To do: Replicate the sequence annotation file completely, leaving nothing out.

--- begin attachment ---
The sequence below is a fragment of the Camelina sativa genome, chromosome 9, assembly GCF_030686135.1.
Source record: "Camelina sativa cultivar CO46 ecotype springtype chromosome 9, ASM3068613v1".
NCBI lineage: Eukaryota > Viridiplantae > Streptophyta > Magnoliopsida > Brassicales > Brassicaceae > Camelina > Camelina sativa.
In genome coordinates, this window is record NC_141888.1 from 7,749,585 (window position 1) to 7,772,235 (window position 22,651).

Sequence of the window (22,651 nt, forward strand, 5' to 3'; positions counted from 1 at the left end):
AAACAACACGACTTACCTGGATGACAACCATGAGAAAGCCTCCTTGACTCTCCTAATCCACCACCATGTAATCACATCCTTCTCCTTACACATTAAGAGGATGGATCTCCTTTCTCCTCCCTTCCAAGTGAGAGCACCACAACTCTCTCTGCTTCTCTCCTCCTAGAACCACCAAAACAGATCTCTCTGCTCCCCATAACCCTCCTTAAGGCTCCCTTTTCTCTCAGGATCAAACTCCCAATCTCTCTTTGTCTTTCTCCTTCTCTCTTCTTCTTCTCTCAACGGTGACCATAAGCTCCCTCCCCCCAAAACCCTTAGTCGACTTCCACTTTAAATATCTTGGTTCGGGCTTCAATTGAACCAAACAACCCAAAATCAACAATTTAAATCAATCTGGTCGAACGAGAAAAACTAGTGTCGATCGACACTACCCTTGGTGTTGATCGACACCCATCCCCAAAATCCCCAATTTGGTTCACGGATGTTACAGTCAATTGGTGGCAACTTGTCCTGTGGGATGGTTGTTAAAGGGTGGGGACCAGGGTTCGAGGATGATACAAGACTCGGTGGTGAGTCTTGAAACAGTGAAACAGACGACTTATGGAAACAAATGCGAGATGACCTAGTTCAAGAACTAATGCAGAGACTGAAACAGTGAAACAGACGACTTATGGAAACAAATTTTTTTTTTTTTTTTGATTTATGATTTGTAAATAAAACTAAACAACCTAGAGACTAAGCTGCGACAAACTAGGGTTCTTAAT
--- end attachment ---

The sequence below is a fragment of the Camelina sativa genome, chromosome 9, assembly GCF_030686135.1.
Source record: "Camelina sativa cultivar CO46 ecotype springtype chromosome 9, ASM3068613v1".
NCBI lineage: Eukaryota > Viridiplantae > Streptophyta > Magnoliopsida > Brassicales > Brassicaceae > Camelina > Camelina sativa.
In genome coordinates, this window is record NC_141888.1 from 7,749,585 (window position 1) to 7,772,235 (window position 22,651).

Sequence of the window (22,651 nt, forward strand, 5' to 3'; positions counted from 1 at the left end):
AAACAACACGACTTACCTGGATGACAACCATGAGAAAGCCTCCTTGACTCTCCTAATCCACCACCATGTAATCACATCCTTCTCCTTACACATTAAGAGGATGGATCTCCTTTCTCCTCCCTTCCAAGTGAGAGCACCACAACTCTCTCTGCTTCTCTCCTCCTAGAACCACCAAAACAGATCTCTCTGCTCCCCATAACCCTCCTTAAGGCTCCCTTTTCTCTCAGGATCAAACTCCCAATCTCTCTTTGTCTTTCTCCTTCTCTCTTCTTCTTCTCTCAACGGTGACCATAAGCTCCCTCCCCCCAAAACCCTTAGTCGACTTCCACTTTAAATATCTTGGTTCGGGCTTCAATTGAACCAAACAACCCAAAATCAACAATTTAAATCAATCTGGTCGAACGAGAAAAACTAGTGTCGATCGACACTACCCTTGGTGTTGATCGACACCCATCCCCAAAATCCCCAATTTGGTTCACGGATGTTACAGTCAATTGGTGGCAACTTGTCCTGTGGGATGGTTGTTAAAGGGTGGGGACCAGGGTTCGAGGATGATACAAGACTCGGTGGTGAGTCTTGAAACAGTGAAACAGACGACTTATGGAAACAAATGCGAGATGACCTAGTTCAAGAACTAATGCAGAGACTGAAACAGTGAAACAGACGACTTATGGAAACAAATTTTTTTTTTTTTTTTGATTTATGATTTGTAAATAAAACTAAACAACCTAGAGACTAAGCTGCGACAAACTAGGGTTCTTAAT